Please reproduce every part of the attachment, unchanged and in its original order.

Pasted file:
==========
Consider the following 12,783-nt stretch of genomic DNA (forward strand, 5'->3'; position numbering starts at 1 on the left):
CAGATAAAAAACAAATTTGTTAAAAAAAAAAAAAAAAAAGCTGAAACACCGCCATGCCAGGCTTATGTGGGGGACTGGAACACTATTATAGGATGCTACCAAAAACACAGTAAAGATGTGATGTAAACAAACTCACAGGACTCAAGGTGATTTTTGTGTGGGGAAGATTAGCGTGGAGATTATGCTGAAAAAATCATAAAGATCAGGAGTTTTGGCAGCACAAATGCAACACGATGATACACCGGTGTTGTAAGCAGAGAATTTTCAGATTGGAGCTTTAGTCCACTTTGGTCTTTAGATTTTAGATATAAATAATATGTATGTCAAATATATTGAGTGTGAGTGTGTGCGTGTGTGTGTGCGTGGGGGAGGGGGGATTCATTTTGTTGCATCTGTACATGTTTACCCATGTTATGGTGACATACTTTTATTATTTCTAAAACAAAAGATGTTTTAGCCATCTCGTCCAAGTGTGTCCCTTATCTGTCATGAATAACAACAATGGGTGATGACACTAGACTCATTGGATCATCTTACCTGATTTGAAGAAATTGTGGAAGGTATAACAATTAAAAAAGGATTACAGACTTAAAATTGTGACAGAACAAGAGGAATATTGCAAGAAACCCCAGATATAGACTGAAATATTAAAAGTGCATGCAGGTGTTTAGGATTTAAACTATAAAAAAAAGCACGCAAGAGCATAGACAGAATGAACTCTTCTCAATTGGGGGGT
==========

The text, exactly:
Consider the following 12,783-nt stretch of genomic DNA (forward strand, 5'->3'; position numbering starts at 1 on the left):
CAGATAAAAAACAAATTTGTTAAAAAAAAAAAAAAAAAAGCTGAAACACCGCCATGCCAGGCTTATGTGGGGGACTGGAACACTATTATAGGATGCTACCAAAAACACAGTAAAGATGTGATGTAAACAAACTCACAGGACTCAAGGTGATTTTTGTGTGGGGAAGATTAGCGTGGAGATTATGCTGAAAAAATCATAAAGATCAGGAGTTTTGGCAGCACAAATGCAACACGATGATACACCGGTGTTGTAAGCAGAGAATTTTCAGATTGGAGCTTTAGTCCACTTTGGTCTTTAGATTTTAGATATAAATAATATGTATGTCAAATATATTGAGTGTGAGTGTGTGCGTGTGTGTGTGCGTGGGGGAGGGGGGATTCATTTTGTTGCATCTGTACATGTTTACCCATGTTATGGTGACATACTTTTATTATTTCTAAAACAAAAGATGTTTTAGCCATCTCGTCCAAGTGTGTCCCTTATCTGTCATGAATAACAACAATGGGTGATGACACTAGACTCATTGGATCATCTTACCTGATTTGAAGAAATTGTGGAAGGTATAACAATTAAAAAAGGATTACAGACTTAAAATTGTGACAGAACAAGAGGAATATTGCAAGAAACCCCAGATATAGACTGAAATATTAAAAGTGCATGCAGGTGTTTAGGATTTAAACTATAAAAAAAAGCACGCAAGAGCATAGACAGAATGAACTCTTCTCAATTGGGGGGT